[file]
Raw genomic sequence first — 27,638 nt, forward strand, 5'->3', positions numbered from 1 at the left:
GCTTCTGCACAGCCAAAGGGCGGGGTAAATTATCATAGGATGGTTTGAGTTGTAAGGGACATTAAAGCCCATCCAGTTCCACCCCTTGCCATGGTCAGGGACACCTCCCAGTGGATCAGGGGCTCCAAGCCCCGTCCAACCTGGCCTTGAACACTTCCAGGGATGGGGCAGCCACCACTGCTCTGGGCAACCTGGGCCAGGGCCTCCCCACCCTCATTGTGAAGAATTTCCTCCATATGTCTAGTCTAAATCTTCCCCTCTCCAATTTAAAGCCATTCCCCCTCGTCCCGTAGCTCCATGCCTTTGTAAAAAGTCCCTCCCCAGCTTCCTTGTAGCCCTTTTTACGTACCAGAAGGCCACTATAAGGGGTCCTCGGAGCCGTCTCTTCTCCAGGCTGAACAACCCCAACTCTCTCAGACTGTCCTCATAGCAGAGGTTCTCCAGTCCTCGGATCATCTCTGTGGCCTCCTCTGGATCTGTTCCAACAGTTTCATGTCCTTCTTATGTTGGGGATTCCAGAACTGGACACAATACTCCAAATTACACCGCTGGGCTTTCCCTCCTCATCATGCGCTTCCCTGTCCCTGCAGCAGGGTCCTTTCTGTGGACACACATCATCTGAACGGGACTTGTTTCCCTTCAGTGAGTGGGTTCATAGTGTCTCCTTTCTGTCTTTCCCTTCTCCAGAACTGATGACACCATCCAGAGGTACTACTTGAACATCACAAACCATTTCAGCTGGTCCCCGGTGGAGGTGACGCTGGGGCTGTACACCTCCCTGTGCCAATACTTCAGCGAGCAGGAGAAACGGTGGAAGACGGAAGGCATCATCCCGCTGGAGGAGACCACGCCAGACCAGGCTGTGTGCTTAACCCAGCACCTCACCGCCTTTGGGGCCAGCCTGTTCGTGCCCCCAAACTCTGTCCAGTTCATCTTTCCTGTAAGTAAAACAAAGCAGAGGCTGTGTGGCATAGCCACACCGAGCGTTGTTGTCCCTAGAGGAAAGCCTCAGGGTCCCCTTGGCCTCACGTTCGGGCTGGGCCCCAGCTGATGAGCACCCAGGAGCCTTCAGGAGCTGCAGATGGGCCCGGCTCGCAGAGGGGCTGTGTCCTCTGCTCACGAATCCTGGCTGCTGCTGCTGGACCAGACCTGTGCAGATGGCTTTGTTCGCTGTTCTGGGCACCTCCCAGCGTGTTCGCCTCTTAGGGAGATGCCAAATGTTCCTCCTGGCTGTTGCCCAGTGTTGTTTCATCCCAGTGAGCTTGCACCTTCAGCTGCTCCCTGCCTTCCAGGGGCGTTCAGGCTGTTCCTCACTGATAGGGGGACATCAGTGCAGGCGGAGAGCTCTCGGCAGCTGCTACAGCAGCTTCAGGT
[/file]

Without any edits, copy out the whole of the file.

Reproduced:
Raw genomic sequence first — 27,638 nt, forward strand, 5'->3', positions numbered from 1 at the left:
GCTTCTGCACAGCCAAAGGGCGGGGTAAATTATCATAGGATGGTTTGAGTTGTAAGGGACATTAAAGCCCATCCAGTTCCACCCCTTGCCATGGTCAGGGACACCTCCCAGTGGATCAGGGGCTCCAAGCCCCGTCCAACCTGGCCTTGAACACTTCCAGGGATGGGGCAGCCACCACTGCTCTGGGCAACCTGGGCCAGGGCCTCCCCACCCTCATTGTGAAGAATTTCCTCCATATGTCTAGTCTAAATCTTCCCCTCTCCAATTTAAAGCCATTCCCCCTCGTCCCGTAGCTCCATGCCTTTGTAAAAAGTCCCTCCCCAGCTTCCTTGTAGCCCTTTTTACGTACCAGAAGGCCACTATAAGGGGTCCTCGGAGCCGTCTCTTCTCCAGGCTGAACAACCCCAACTCTCTCAGACTGTCCTCATAGCAGAGGTTCTCCAGTCCTCGGATCATCTCTGTGGCCTCCTCTGGATCTGTTCCAACAGTTTCATGTCCTTCTTATGTTGGGGATTCCAGAACTGGACACAATACTCCAAATTACACCGCTGGGCTTTCCCTCCTCATCATGCGCTTCCCTGTCCCTGCAGCAGGGTCCTTTCTGTGGACACACATCATCTGAACGGGACTTGTTTCCCTTCAGTGAGTGGGTTCATAGTGTCTCCTTTCTGTCTTTCCCTTCTCCAGAACTGATGACACCATCCAGAGGTACTACTTGAACATCACAAACCATTTCAGCTGGTCCCCGGTGGAGGTGACGCTGGGGCTGTACACCTCCCTGTGCCAATACTTCAGCGAGCAGGAGAAACGGTGGAAGACGGAAGGCATCATCCCGCTGGAGGAGACCACGCCAGACCAGGCTGTGTGCTTAACCCAGCACCTCACCGCCTTTGGGGCCAGCCTGTTCGTGCCCCCAAACTCTGTCCAGTTCATCTTTCCTGTAAGTAAAACAAAGCAGAGGCTGTGTGGCATAGCCACACCGAGCGTTGTTGTCCCTAGAGGAAAGCCTCAGGGTCCCCTTGGCCTCACGTTCGGGCTGGGCCCCAGCTGATGAGCACCCAGGAGCCTTCAGGAGCTGCAGATGGGCCCGGCTCGCAGAGGGGCTGTGTCCTCTGCTCACGAATCCTGGCTGCTGCTGCTGGACCAGACCTGTGCAGATGGCTTTGTTCGCTGTTCTGGGCACCTCCCAGCGTGTTCGCCTCTTAGGGAGATGCCAAATGTTCCTCCTGGCTGTTGCCCAGTGTTGTTTCATCCCAGTGAGCTTGCACCTTCAGCTGCTCCCTGCCTTCCAGGGGCGTTCAGGCTGTTCCTCACTGATAGGGGGACATCAGTGCAGGCGGAGAGCTCTCGGCAGCTGCTACAGCAGCTTCAGGT